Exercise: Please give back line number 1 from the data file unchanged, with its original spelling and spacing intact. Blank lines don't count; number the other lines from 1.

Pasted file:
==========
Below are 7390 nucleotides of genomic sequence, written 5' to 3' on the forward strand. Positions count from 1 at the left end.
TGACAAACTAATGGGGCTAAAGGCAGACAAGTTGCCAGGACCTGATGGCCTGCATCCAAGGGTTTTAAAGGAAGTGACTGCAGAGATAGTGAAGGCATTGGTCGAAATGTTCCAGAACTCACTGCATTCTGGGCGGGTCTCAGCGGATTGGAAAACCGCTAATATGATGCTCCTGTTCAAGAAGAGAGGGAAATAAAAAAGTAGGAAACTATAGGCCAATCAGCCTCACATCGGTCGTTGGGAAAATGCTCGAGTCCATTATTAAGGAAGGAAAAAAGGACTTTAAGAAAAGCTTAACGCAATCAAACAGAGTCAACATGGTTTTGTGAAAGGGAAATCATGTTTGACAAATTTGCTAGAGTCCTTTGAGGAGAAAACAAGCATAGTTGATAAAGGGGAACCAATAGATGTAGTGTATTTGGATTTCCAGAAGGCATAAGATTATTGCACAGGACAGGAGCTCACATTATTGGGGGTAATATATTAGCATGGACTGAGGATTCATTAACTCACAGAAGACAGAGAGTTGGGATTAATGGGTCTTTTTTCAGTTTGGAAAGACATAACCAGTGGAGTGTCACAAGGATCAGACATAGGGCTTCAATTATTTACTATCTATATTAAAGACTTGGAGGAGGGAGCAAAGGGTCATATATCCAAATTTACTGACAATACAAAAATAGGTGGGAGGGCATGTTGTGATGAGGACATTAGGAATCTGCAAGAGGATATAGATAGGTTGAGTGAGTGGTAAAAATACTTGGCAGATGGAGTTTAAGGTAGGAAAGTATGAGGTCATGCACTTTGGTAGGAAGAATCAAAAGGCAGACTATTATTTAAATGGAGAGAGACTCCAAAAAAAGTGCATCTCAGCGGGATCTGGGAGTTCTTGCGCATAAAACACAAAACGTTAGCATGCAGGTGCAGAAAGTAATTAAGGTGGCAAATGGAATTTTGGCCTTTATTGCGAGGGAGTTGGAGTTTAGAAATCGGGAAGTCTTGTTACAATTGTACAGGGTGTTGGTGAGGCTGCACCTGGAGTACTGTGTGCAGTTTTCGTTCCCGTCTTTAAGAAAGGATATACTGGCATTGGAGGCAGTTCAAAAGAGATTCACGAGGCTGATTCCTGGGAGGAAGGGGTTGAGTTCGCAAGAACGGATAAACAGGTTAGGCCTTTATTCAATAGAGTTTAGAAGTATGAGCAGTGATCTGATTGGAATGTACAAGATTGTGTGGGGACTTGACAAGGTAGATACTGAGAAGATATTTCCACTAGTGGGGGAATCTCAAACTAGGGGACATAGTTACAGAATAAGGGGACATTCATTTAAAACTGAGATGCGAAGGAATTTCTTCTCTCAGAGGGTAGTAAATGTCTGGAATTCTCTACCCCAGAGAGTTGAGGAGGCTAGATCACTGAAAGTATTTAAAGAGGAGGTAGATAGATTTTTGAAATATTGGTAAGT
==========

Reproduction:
Below are 7390 nucleotides of genomic sequence, written 5' to 3' on the forward strand. Positions count from 1 at the left end.